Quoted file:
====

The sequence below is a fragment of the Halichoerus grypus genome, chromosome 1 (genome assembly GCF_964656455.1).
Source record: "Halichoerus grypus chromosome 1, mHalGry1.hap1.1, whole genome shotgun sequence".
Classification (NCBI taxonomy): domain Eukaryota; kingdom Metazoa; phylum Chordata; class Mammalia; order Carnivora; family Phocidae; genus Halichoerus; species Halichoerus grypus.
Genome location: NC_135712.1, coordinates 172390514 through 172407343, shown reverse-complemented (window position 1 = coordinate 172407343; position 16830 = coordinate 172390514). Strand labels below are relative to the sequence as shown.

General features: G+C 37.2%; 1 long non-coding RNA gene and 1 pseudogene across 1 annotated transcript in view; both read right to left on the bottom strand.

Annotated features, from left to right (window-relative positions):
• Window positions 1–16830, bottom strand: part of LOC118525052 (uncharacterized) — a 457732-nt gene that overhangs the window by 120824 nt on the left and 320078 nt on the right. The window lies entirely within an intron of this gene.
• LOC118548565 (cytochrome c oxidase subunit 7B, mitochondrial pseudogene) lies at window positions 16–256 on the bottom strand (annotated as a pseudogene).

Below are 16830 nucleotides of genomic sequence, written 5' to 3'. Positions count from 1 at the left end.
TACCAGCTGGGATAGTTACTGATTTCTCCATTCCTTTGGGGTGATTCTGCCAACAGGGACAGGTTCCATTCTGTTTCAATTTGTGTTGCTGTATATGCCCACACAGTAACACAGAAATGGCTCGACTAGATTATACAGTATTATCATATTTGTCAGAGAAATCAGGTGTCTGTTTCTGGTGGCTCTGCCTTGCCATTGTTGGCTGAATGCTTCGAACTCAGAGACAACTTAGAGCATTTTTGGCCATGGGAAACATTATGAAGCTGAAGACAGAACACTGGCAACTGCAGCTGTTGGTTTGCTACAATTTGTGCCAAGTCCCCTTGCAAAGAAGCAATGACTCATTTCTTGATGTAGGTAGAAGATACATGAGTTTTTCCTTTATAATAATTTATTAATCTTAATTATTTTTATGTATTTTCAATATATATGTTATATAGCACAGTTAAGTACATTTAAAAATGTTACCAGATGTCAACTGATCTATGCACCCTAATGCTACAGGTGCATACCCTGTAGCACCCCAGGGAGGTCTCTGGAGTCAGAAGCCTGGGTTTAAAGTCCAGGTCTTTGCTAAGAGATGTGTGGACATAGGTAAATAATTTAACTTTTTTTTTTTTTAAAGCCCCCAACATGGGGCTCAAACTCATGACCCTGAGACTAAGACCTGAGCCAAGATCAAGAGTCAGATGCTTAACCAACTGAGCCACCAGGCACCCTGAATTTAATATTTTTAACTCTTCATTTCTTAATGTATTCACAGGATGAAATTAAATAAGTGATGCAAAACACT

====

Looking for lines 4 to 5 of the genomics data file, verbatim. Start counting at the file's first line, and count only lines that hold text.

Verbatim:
Genome location: NC_135712.1, coordinates 172390514 through 172407343, shown reverse-complemented (window position 1 = coordinate 172407343; position 16830 = coordinate 172390514). Strand labels below are relative to the sequence as shown.

General features: G+C 37.2%; 1 long non-coding RNA gene and 1 pseudogene across 1 annotated transcript in view; both read right to left on the bottom strand.